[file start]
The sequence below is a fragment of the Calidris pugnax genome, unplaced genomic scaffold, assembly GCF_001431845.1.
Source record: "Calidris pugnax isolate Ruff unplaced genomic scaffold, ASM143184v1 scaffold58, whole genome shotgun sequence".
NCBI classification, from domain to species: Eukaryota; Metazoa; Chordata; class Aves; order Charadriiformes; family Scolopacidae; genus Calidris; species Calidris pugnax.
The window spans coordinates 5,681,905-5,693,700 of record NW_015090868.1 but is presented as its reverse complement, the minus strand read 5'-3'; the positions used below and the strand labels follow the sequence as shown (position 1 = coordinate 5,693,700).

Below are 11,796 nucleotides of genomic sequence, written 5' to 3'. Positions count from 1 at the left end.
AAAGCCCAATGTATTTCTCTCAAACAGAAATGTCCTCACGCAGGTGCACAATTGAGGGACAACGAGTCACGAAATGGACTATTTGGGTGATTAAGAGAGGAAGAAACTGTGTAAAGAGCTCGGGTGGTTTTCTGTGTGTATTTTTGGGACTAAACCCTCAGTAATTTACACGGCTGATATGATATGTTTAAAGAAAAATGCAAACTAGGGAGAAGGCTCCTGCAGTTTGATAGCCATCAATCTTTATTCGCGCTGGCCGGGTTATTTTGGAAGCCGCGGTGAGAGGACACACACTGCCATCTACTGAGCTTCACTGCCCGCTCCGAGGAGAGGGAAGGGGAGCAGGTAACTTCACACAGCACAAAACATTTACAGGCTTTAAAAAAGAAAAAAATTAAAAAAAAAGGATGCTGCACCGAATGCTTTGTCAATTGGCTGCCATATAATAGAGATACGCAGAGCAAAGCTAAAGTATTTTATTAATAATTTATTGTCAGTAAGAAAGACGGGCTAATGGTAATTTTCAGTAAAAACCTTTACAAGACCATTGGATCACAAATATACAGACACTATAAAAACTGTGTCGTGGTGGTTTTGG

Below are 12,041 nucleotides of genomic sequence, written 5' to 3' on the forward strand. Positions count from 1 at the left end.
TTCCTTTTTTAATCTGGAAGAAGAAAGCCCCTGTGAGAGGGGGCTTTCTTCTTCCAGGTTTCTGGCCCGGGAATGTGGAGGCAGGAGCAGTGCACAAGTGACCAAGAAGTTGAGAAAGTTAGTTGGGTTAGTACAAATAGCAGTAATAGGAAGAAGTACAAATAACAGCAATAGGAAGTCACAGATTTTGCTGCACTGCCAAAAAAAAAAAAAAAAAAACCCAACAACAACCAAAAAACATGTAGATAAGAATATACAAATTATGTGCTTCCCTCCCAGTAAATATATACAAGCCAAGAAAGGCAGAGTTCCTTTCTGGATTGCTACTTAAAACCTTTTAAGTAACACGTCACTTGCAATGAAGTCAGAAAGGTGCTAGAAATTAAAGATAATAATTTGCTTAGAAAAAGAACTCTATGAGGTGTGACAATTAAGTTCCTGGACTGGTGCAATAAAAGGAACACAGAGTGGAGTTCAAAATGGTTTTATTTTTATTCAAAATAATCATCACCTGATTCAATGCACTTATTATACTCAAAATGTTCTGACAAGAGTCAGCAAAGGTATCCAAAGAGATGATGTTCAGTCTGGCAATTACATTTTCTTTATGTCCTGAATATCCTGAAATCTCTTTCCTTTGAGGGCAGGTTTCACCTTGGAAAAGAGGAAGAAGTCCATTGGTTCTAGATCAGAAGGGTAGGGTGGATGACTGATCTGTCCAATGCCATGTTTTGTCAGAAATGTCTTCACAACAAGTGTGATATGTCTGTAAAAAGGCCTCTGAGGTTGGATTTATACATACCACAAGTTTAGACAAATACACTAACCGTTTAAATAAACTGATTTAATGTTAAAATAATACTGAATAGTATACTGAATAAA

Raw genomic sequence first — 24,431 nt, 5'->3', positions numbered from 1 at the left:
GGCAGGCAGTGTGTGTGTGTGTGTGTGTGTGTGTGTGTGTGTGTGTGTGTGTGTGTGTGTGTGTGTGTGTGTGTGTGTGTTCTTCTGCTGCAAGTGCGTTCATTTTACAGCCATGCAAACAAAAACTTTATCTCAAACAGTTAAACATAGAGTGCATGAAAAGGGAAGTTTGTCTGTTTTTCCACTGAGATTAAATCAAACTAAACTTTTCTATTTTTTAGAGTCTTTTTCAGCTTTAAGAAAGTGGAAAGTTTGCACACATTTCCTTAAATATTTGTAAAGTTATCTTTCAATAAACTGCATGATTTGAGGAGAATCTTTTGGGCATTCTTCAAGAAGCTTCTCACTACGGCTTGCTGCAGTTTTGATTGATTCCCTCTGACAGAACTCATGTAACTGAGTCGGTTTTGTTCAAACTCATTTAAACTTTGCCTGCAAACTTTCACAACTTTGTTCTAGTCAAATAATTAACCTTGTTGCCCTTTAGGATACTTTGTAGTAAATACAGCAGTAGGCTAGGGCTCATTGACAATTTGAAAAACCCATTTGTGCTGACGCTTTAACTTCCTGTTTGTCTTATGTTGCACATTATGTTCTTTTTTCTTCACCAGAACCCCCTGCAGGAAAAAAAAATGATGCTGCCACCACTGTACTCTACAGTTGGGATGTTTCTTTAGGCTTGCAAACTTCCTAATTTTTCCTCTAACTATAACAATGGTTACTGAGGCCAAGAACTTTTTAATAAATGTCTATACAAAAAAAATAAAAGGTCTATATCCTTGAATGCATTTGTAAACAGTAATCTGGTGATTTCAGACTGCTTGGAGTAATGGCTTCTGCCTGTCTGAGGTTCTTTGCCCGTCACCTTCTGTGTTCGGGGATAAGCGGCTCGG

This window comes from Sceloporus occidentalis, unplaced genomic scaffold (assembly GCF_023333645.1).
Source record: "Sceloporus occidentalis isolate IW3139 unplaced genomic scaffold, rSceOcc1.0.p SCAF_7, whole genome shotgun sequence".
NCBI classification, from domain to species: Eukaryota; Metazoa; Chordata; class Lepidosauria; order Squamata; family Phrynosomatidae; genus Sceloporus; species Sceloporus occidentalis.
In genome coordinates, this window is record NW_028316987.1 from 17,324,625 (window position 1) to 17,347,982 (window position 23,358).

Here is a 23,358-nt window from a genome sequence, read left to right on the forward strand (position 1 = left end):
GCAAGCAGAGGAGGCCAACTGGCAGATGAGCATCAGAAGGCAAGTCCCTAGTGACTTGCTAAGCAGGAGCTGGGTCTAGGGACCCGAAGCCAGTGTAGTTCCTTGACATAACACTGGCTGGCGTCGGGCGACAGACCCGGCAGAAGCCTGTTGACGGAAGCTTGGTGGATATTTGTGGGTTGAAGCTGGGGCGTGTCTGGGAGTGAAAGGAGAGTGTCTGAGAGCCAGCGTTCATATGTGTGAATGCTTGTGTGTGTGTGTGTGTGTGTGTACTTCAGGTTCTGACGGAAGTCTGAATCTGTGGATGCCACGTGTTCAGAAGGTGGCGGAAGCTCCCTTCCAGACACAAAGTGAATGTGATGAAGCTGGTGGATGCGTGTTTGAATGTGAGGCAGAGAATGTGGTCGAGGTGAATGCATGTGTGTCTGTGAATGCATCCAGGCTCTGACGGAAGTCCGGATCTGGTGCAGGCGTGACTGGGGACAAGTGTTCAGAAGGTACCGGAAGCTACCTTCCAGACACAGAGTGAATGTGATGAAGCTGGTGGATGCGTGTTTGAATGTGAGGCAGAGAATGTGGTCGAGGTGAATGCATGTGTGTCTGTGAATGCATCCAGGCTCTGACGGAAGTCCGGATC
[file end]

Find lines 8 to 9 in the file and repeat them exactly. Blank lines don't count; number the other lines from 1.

TTCCTTTTTTAATCTGGAAGAAGAAAGCCCCTGTGAGAGGGGGCTTTCTTCTTCCAGGTTTCTGGCCCGGGAATGTGGAGGCAGGAGCAGTGCACAAGTGACCAAGAAGTTGAGAAAGTTAGTTGGGTTAGTACAAATAGCAGTAATAGGAAGAAGTACAAATAACAGCAATAGGAAGTCACAGATTTTGCTGCACTGCCAAAAAAAAAAAAAAAAAAACCCAACAACAACCAAAAAACATGTAGATAAGAATATACAAATTATGTGCTTCCCTCCCAGTAAATATATACAAGCCAAGAAAGGCAGAGTTCCTTTCTGGATTGCTACTTAAAACCTTTTAAGTAACACGTCACTTGCAATGAAGTCAGAAAGGTGCTAGAAATTAAAGATAATAATTTGCTTAGAAAAAGAACTCTATGAGGTGTGACAATTAAGTTCCTGGACTGGTGCAATAAAAGGAACACAGAGTGGAGTTCAAAATGGTTTTATTTTTATTCAAAATAATCATCACCTGATTCAATGCACTTATTATACTCAAAATGTTCTGACAAGAGTCAGCAAAGGTATCCAAAGAGATGATGTTCAGTCTGGCAATTACATTTTCTTTATGTCCTGAATATCCTGAAATCTCTTTCCTTTGAGGGCAGGTTTCACCTTGGAAAAGAGGAAGAAGTCCATTGGTTCTAGATCAGAAGGGTAGGGTGGATGACTGATCTGTCCAATGCCATGTTTTGTCAGAAATGTCTTCACAACAAGTGTGATATGTCTGTAAAAAGGCCTCTGAGGTTGGATTTATACATACCACAAGTTTAGACAAATACACTAACCGTTTAAATAAACTGATTTAATGTTAAAATAATACTGAATAGTATACTGAATAAA

Raw genomic sequence first — 24,431 nt, 5'->3', positions numbered from 1 at the left: